Mobilizing the youth vote

Campaigns target young people to participate in elections

Sacramento State students vote on campus, Nov. 6, 2018. Student-run voter engagement efforts are aiming for an even bigger turnout in 2020.

Sacramento State students vote on campus, Nov. 6, 2018. Student-run voter engagement efforts are aiming for an even bigger turnout in 2020.

Photo by Eucario Calderon/The State Hornet

About this story:
It’s part of the California Dream series, a statewide media collaboration of CalMatters, KPBS, KPCC, KQED and Capital Public Radio with support from the Corporation for Public Broadcasting and the James Irvine Foundation.

When Savannah Mendoza was a child, her father would take her along to the polling place when he went to vote. Years later, Mendoza is a political science major at Sacramento State. She wants to run for office someday.

But for now, she’s focused on a more immediate challenge: getting her classmates to turn out for the 2020 elections.

“As a young Latina, that’s something that in our communities we don’t see that often,” said Mendoza. “We don’t recognize how powerful our voice and our vote is.”

Mendoza and other campus organizers across California are gearing up for the state’s early primary in March, hoping for a repeat of the 2018 elections, when student voter turnout nationwide more than doubled. They’re trying creative tactics to get their peers registered and to the polls, helped along by two new California laws aimed at encouraging campus civic engagement.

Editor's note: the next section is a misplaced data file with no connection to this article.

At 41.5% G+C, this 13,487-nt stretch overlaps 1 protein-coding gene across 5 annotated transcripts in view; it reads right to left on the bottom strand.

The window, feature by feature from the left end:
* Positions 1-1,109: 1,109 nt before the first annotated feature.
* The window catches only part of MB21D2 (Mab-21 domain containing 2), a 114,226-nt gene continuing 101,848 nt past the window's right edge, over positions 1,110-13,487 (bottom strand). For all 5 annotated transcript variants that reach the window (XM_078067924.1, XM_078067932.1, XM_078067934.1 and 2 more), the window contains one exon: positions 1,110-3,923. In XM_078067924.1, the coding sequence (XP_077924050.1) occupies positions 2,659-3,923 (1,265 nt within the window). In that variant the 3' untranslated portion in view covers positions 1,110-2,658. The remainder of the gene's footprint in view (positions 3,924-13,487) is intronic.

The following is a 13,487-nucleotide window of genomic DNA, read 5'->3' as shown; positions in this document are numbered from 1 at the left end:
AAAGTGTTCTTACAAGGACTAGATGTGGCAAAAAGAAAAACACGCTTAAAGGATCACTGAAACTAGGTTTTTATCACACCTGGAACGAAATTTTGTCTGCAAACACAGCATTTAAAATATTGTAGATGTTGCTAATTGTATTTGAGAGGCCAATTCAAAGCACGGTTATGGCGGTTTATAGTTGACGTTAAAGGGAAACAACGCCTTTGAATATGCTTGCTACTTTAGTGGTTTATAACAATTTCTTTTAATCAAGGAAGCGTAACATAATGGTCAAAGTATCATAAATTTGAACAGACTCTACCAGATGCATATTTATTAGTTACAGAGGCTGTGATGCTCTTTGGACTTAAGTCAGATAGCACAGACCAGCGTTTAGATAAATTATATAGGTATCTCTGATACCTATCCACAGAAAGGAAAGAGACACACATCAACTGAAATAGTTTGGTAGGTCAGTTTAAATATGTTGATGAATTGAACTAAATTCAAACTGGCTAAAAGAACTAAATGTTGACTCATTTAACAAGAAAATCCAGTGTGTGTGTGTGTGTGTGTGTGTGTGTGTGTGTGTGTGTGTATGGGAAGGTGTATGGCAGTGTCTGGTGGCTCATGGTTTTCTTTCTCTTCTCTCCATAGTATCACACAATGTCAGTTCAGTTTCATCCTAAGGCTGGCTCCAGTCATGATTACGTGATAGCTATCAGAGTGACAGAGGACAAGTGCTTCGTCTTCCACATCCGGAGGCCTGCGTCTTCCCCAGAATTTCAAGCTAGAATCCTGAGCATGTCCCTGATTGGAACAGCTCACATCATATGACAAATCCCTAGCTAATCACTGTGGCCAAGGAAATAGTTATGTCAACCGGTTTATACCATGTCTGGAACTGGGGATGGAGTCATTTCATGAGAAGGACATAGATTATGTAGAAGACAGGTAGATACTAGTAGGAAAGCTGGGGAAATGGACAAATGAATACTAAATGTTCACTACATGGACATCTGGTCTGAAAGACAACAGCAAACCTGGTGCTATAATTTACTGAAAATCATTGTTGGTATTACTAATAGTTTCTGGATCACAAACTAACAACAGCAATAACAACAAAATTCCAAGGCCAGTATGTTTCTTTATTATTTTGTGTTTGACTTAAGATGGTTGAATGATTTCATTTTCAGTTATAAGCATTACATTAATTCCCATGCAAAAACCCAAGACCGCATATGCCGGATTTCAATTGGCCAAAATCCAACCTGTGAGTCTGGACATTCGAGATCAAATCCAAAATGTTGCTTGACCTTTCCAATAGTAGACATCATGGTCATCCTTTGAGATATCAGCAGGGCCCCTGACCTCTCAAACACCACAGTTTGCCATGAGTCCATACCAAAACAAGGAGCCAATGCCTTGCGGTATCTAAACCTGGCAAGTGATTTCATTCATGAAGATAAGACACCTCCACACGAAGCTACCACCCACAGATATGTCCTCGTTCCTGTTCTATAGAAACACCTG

Younger adults have long voted at lower rates than older ones, but a combination of shock over the 2016 elections and strong feelings about issues such as the environment and immigration drove a surge in student voting in 2018 that outpaced the uptick seen among the general population, experts say. Those same factors could come into play again this year, said Nancy Thomas, director of Tufts University’s Institute for Democracy and Higher Education, which reports on college student voting rates in each federal election.

“I don’t think there’s any question that 2020 is going to be another bumper crop year for college and university student voting,” she said.

From “Vote Goat” petting zoos to toting popcorn machines to dorms for “pop-up” voter registration drives, many of the campaigns seek to inject some fun into voting. To be successful, they will have to overcome the barriers that can inhibit students from participating in elections.

Many have moved to attend school and will need to re-register if they want to vote at their new address.

At Fresno State, fourth-year student D’Aungillique Jackson said that at first, talking to students about registering to vote was “almost like pulling teeth.” Then Jackson, the vice president of her school’s NAACP chapter, attended a civic engagement training sponsored by the organization.

She learned to start conversations about criminal justice issues that disproportionately affect young people of color, she said, such as gang conspiracy and stand your ground laws.

“Talking to people about things that affect them that way, I was able to increase interest about the election process among black people on campus and in my greater community,” she said.